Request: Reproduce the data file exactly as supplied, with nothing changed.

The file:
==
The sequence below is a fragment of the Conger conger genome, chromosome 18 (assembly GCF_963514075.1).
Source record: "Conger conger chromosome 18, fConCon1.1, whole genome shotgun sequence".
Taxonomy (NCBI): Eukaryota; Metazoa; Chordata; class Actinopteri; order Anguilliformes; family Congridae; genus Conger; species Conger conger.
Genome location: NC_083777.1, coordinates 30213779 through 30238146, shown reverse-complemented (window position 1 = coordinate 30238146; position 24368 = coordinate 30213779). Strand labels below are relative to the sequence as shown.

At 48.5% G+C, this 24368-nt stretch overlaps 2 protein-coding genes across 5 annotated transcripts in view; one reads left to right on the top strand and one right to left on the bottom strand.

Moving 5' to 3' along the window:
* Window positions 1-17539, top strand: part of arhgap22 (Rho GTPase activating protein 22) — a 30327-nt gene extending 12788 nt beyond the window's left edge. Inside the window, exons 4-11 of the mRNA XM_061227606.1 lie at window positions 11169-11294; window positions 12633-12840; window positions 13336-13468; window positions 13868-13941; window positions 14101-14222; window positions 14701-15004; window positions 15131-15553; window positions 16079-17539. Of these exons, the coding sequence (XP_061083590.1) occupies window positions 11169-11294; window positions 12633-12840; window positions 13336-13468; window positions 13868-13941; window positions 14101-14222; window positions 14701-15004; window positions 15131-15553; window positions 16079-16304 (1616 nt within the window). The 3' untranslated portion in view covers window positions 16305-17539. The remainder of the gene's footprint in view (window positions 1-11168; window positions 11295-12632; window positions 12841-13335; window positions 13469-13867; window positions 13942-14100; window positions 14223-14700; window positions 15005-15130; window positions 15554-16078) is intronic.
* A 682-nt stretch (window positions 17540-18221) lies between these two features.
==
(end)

The sequence below is a fragment of the Conger conger genome, chromosome 18 (assembly GCF_963514075.1).
Source record: "Conger conger chromosome 18, fConCon1.1, whole genome shotgun sequence".
Taxonomy (NCBI): Eukaryota; Metazoa; Chordata; class Actinopteri; order Anguilliformes; family Congridae; genus Conger; species Conger conger.
Genome location: NC_083777.1, coordinates 30213779 through 30238146, shown reverse-complemented (window position 1 = coordinate 30238146; position 24368 = coordinate 30213779). Strand labels below are relative to the sequence as shown.

At 48.5% G+C, this 24368-nt stretch overlaps 2 protein-coding genes across 5 annotated transcripts in view; one reads left to right on the top strand and one right to left on the bottom strand.

Moving 5' to 3' along the window:
* Window positions 1-17539, top strand: part of arhgap22 (Rho GTPase activating protein 22) — a 30327-nt gene extending 12788 nt beyond the window's left edge. Inside the window, exons 4-11 of the mRNA XM_061227606.1 lie at window positions 11169-11294; window positions 12633-12840; window positions 13336-13468; window positions 13868-13941; window positions 14101-14222; window positions 14701-15004; window positions 15131-15553; window positions 16079-17539. Of these exons, the coding sequence (XP_061083590.1) occupies window positions 11169-11294; window positions 12633-12840; window positions 13336-13468; window positions 13868-13941; window positions 14101-14222; window positions 14701-15004; window positions 15131-15553; window positions 16079-16304 (1616 nt within the window). The 3' untranslated portion in view covers window positions 16305-17539. The remainder of the gene's footprint in view (window positions 1-11168; window positions 11295-12632; window positions 12841-13335; window positions 13469-13867; window positions 13942-14100; window positions 14223-14700; window positions 15005-15130; window positions 15554-16078) is intronic.
* A 682-nt stretch (window positions 17540-18221) lies between these two features.